- Cultural origin
- Hazara community, Central Afghanistan
- Media category
- Materials used
- merino wool, afghan wool, cotton
- 290.0 x 225.0 cm (irreg.)
- Signature & date
Not signed. Not dated.
- Contemporary Collection Benefactors 2014
- Not on display
- Accession number
- © Khadim Ali. Courtesy Milani Gallery
- Artist information
Works in the collection
Khadim Ali reinterprets the ancient Persian poem Shahnameh c977-1010, also known as the Book of Kings, from the perspective of troubled present day Afghanistan and Pakistan. The Shahnameh was recited to the young artist by his grandfather, which has since been appropriated by Taliban fighters to promote and justify their jihad. Ali once related to its protagonist, the warrior Rustum, who tragically kills and is killed by his jealous half-brother Shaghad. However, through personal experiences shaped by civil war, he now also identifies with the Shahnameh's antagonist demons.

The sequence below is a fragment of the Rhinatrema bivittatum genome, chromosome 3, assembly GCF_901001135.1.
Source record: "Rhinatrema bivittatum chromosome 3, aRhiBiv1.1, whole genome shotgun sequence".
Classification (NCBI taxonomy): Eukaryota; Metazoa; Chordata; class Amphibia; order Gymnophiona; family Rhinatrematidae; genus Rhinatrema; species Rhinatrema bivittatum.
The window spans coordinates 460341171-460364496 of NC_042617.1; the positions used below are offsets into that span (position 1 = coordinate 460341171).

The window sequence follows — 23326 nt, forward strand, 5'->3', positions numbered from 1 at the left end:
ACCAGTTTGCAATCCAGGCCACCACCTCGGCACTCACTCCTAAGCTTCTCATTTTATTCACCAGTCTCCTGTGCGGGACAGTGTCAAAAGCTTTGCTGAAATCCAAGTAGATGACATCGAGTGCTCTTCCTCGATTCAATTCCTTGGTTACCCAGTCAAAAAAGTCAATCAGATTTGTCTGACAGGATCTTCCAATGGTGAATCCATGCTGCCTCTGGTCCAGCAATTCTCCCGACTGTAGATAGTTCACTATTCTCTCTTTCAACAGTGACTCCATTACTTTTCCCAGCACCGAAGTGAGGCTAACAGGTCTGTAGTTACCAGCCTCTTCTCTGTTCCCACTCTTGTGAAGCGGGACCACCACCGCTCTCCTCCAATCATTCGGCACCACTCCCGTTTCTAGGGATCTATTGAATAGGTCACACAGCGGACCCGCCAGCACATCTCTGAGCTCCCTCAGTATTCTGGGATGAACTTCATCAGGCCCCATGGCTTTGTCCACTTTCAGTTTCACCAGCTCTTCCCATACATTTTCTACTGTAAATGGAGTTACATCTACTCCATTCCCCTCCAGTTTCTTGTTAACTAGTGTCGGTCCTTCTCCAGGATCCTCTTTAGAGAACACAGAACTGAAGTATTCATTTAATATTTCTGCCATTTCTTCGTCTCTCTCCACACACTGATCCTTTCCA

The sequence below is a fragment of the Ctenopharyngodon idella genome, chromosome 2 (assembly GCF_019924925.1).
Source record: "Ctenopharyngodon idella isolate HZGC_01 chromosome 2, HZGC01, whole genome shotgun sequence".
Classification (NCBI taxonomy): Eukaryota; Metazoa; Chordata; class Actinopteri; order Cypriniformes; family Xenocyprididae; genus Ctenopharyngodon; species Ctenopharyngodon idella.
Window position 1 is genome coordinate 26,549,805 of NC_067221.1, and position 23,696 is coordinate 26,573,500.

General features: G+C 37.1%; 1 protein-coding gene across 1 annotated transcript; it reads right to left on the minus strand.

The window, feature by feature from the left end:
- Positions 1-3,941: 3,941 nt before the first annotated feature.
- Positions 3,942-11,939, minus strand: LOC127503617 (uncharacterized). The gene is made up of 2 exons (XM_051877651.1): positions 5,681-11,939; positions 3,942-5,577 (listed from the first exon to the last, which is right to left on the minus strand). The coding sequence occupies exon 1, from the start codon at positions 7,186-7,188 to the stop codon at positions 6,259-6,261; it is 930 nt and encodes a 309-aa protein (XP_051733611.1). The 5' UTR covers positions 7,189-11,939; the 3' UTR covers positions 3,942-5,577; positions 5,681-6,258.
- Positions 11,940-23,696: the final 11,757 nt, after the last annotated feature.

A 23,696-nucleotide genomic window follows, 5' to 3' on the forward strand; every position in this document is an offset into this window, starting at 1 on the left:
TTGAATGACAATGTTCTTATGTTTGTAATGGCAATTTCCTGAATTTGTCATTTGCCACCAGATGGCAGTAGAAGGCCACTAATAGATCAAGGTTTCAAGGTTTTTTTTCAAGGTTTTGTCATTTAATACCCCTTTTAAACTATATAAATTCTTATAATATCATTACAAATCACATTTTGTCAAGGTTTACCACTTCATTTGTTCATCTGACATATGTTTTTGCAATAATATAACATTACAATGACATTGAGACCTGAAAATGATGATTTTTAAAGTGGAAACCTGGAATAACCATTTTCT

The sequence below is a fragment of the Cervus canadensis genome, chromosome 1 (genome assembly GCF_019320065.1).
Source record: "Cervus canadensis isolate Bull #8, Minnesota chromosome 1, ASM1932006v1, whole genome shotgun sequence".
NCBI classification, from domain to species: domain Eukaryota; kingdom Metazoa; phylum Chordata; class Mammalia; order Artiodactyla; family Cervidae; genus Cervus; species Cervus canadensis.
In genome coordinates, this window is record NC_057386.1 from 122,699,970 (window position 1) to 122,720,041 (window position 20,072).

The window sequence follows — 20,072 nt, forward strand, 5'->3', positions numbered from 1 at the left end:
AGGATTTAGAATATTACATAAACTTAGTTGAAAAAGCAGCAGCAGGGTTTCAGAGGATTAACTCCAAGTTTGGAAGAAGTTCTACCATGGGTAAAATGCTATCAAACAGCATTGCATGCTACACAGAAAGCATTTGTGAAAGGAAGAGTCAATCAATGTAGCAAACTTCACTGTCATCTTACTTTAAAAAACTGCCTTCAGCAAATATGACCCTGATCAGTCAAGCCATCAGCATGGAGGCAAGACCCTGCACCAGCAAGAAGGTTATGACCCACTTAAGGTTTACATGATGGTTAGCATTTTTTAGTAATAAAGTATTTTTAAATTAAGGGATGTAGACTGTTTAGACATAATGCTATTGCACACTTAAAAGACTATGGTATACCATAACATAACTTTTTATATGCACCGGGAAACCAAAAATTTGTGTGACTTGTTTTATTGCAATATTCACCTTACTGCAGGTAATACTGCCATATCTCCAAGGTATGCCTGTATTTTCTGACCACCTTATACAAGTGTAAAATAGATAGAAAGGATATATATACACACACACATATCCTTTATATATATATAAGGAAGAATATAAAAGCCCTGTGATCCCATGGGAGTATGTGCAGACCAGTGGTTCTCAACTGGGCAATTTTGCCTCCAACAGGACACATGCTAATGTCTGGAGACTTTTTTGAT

Depicted in an exquisite carpet are two demon characters, portrayed as tubby half human / half animal figures with wings, horns, a beard and goat ears. Their anthropomorphic features and double representation are emblematic of a moral inversion between good and evil, in an imperfect world where heroes fail and villains succeed.
The carpet was created in collaboration with traditional weavers of Kabul, Pakistan. It is a talismanic object that carries great personal and cultural significance to Ali and the Hazara people. In Afghanistan carpets are treasured keepsakes, passed down through families over generations. Ali has recounted how his parents' own carpet was the only possession to survive a suicide bomber's attack on their home in 2011. A craft upkept by Afghan asylum seekers and Afghan people living in exile, it retains links to their history and homeland.
Shown in 1 exhibition
Refugees, Casula Powerhouse Arts Centre & Liverpool Regional Museum, Casula, 30 Jul 2016–11 Sep 2016
Other works by Khadim Ali
See more works